Introduction to musculoskeletal biomechanics, including experimental and analytical approaches to the analysis of movement, experimental instrumentation and devices, and joint dynamics. Review of linear algebra. Introduction to three-dimensional rigid body mechanics. Determination of the joint forces and moments. Analysis of the contribution of external loading, forces generated by muscles and constraints provided by other musculoskeletal structures to predict forces in musculoskeletal joints and tissues. Numerical and modelling approaches, including inverse dynamics and optimization, and determination of segmental inertial properties. Applications in orthopaedic engineering, movement assessment, ergonomics and joint injury and replacements.
Course Hours:
3 units; H(3-2)
Prerequisite(s):
Engineering 349 and fourth-year standing in the Schulich School of Engineering.
Antirequisite(s):
Credit for Biomedical Engineering 523 and Mechanical Engineering 523 will not be allowed.
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Biomedical Engineering 525       Biomechanics of Tissues
The structure and functional behaviour of complex tissues which make up the human musculoskeletal system (bone, cartilage, muscles, tendons, ligaments) and cardiovascular systems (heart, blood vessels) will be explained by applying basic principles of mechanics as well as continuum mechanics. Introductory topics include: review of linear and tensor algebra, kinematics of continua, deformation gradient, deformation and strain tensors, Cauchy stress tensor and equilibrium, conservation laws, stress power and measures of stress. Constitutive equations for solids and fluids will be introduced as they apply to the study of biological tissues; anisotropy and inhomogeneity, fibre-reinforced non-linear behaviour.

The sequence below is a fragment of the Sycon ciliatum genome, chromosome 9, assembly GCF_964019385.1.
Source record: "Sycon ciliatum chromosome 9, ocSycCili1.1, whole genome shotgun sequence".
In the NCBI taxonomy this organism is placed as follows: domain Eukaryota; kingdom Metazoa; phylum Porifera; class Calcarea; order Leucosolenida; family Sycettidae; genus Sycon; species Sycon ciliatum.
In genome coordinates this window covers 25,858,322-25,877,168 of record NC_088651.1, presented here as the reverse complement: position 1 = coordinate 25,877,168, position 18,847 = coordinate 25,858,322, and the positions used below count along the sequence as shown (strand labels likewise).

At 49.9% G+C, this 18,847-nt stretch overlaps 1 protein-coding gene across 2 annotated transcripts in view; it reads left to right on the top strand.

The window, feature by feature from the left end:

Course Hours:
3 units; H(3-2)
Prerequisite(s):
Engineering 317 and 349.
Antirequisite(s):
Credit for Biomedical Engineering 525 and 405 will not be allowed.
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Biomedical Engineering 585       Molecular, Cellular and Tissue Engineering
Concepts, calculations, and methodologies in molecular, cellular and tissue engineering will be discussed and applied to solve problems in the areas of molecular diagnostics, pharmaceuticals, nanomedicine and regenerative medicine. Topics include cell biology and culture, stem cells, bioreactors, biomaterials, drug delivery, fluid dynamics, kinetics, and diffusion.
Course Hours:
3 units; H(3-2/2)
Prerequisite(s):
Fourth- or fifth-year standing in the Engineering program of choice.
Antirequisite(s):
Credit for Biomedical Engineering 585 and any of Biomedical Engineering 407, Biomedical Engineering 519.09, and Chemical Engineering 541 will not be allowed.
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Graduate Courses
Biomedical Engineering 600       Biomedical Engineering Foundations